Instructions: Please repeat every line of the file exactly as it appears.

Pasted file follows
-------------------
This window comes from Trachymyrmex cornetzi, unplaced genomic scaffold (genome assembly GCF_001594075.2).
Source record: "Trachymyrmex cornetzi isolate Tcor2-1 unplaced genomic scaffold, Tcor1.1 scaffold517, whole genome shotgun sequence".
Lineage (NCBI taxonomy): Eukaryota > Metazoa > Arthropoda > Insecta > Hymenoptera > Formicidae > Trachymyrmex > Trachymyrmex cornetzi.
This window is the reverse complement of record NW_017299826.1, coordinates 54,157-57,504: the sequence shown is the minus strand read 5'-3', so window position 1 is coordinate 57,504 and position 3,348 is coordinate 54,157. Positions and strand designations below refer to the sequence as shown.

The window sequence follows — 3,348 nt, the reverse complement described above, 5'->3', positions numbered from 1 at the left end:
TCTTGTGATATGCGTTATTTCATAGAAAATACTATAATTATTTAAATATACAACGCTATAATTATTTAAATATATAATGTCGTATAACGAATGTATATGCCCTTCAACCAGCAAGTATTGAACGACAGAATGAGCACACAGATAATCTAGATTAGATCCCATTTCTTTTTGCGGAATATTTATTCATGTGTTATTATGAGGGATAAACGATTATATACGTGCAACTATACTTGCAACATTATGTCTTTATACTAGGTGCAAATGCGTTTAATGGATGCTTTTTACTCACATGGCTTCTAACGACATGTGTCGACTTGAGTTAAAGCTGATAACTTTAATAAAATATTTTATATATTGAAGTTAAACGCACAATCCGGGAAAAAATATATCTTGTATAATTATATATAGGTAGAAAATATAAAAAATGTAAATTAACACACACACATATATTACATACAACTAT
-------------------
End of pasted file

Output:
This window comes from Trachymyrmex cornetzi, unplaced genomic scaffold (genome assembly GCF_001594075.2).
Source record: "Trachymyrmex cornetzi isolate Tcor2-1 unplaced genomic scaffold, Tcor1.1 scaffold517, whole genome shotgun sequence".
Lineage (NCBI taxonomy): Eukaryota > Metazoa > Arthropoda > Insecta > Hymenoptera > Formicidae > Trachymyrmex > Trachymyrmex cornetzi.
This window is the reverse complement of record NW_017299826.1, coordinates 54,157-57,504: the sequence shown is the minus strand read 5'-3', so window position 1 is coordinate 57,504 and position 3,348 is coordinate 54,157. Positions and strand designations below refer to the sequence as shown.

The window sequence follows — 3,348 nt, the reverse complement described above, 5'->3', positions numbered from 1 at the left end:
TCTTGTGATATGCGTTATTTCATAGAAAATACTATAATTATTTAAATATACAACGCTATAATTATTTAAATATATAATGTCGTATAACGAATGTATATGCCCTTCAACCAGCAAGTATTGAACGACAGAATGAGCACACAGATAATCTAGATTAGATCCCATTTCTTTTTGCGGAATATTTATTCATGTGTTATTATGAGGGATAAACGATTATATACGTGCAACTATACTTGCAACATTATGTCTTTATACTAGGTGCAAATGCGTTTAATGGATGCTTTTTACTCACATGGCTTCTAACGACATGTGTCGACTTGAGTTAAAGCTGATAACTTTAATAAAATATTTTATATATTGAAGTTAAACGCACAATCCGGGAAAAAATATATCTTGTATAATTATATATAGGTAGAAAATATAAAAAATGTAAATTAACACACACACATATATTACATACAACTAT